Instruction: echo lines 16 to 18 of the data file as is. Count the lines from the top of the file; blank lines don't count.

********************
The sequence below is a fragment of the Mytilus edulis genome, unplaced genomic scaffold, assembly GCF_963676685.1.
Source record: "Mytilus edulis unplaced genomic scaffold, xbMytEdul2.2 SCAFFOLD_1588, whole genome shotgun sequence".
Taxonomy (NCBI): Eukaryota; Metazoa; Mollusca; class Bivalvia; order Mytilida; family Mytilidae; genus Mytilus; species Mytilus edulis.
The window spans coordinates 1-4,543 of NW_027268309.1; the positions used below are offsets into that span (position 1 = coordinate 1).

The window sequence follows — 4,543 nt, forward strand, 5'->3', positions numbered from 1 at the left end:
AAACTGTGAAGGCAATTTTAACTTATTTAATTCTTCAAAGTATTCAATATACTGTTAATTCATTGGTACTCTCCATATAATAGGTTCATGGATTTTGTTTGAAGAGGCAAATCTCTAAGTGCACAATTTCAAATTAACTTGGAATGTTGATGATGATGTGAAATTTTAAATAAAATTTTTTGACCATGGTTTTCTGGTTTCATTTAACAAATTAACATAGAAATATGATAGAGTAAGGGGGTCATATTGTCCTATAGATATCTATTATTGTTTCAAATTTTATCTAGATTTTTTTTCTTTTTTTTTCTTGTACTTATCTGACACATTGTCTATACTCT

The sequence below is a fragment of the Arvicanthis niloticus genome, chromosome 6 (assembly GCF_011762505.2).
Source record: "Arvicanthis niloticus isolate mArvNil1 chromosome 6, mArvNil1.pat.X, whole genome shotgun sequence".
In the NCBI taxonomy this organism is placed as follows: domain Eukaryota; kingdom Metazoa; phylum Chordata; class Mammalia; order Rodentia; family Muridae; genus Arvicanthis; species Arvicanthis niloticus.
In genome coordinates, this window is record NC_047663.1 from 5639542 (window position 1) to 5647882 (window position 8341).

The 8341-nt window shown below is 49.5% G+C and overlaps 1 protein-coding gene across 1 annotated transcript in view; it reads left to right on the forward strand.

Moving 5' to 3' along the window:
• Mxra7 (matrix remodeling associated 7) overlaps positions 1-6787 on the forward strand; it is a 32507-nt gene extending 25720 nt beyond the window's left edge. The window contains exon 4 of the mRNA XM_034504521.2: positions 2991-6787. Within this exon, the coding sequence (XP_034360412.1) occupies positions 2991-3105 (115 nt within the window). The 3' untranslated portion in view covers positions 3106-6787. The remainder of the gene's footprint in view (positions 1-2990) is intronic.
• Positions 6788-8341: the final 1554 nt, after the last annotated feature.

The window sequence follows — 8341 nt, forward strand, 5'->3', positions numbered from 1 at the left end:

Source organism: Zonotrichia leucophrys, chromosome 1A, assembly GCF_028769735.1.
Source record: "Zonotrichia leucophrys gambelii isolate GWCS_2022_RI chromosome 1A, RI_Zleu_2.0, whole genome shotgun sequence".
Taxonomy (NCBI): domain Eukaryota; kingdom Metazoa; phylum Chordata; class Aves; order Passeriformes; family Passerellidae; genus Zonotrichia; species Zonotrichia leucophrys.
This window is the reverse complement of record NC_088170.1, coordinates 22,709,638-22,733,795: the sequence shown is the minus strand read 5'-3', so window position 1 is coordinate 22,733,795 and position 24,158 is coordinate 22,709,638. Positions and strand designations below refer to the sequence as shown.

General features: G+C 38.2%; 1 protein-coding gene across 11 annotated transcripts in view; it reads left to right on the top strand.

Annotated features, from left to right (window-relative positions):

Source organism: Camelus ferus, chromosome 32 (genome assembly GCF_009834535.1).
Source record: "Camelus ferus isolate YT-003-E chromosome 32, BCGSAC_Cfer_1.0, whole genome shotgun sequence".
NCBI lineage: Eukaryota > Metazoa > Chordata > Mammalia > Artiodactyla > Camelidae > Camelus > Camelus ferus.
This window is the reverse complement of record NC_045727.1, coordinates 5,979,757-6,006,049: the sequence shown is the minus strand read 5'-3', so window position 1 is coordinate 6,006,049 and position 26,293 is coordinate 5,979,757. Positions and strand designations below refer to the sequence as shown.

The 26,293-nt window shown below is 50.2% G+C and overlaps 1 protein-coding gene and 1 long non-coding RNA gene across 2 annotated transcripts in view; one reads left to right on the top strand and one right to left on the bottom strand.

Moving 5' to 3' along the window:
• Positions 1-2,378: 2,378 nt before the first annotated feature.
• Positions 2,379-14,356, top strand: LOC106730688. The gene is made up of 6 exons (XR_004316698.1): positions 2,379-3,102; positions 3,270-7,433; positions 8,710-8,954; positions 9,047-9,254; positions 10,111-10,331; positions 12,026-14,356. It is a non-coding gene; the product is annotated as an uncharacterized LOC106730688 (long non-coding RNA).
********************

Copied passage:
Source organism: Zonotrichia leucophrys, chromosome 1A, assembly GCF_028769735.1.
Source record: "Zonotrichia leucophrys gambelii isolate GWCS_2022_RI chromosome 1A, RI_Zleu_2.0, whole genome shotgun sequence".
Taxonomy (NCBI): domain Eukaryota; kingdom Metazoa; phylum Chordata; class Aves; order Passeriformes; family Passerellidae; genus Zonotrichia; species Zonotrichia leucophrys.